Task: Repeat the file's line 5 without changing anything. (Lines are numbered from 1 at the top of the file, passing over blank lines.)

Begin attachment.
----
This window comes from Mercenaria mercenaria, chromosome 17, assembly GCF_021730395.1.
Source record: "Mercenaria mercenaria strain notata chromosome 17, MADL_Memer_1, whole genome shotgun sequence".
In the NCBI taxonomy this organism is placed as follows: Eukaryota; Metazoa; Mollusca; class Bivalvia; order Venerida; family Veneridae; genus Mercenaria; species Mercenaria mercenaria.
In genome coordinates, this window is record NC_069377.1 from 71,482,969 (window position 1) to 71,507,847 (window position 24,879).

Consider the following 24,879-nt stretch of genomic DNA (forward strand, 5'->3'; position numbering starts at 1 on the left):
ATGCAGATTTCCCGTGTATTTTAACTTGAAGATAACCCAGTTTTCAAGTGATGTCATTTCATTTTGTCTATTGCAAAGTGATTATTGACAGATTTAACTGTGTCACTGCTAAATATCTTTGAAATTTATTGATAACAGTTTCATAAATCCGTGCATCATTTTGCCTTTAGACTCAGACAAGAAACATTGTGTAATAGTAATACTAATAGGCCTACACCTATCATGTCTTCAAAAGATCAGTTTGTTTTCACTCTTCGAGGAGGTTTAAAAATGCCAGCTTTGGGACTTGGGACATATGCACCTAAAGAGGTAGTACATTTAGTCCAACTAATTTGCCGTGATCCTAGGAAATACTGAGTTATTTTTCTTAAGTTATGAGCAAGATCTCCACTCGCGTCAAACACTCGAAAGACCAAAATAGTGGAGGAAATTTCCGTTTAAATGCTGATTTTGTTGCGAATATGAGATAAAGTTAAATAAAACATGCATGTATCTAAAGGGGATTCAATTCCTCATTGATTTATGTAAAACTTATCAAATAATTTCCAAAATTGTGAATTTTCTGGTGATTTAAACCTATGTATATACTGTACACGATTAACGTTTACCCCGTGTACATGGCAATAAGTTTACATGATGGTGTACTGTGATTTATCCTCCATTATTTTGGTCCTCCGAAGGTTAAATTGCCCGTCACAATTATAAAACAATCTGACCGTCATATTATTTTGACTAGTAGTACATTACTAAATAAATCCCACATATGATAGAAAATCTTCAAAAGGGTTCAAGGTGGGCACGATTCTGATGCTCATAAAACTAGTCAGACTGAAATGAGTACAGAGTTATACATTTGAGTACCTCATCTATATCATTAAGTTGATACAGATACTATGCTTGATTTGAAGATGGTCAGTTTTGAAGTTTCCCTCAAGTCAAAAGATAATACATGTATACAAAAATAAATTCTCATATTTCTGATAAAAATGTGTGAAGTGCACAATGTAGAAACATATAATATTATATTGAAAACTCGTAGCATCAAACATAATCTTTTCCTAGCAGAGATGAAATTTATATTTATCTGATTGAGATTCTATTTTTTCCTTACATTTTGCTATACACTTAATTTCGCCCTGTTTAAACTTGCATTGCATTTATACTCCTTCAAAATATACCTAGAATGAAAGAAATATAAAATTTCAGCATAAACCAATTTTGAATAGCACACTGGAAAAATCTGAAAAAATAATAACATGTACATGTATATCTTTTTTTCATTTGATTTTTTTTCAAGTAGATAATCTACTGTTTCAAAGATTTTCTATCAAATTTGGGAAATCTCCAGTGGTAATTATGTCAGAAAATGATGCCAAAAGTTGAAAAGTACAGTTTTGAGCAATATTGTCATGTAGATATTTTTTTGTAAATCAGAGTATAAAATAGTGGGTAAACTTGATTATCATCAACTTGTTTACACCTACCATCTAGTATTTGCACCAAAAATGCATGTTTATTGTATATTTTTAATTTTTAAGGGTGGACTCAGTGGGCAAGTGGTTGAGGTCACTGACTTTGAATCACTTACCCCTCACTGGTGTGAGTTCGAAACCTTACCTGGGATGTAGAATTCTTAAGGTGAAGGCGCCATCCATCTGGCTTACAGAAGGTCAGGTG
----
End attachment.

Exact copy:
Consider the following 24,879-nt stretch of genomic DNA (forward strand, 5'->3'; position numbering starts at 1 on the left):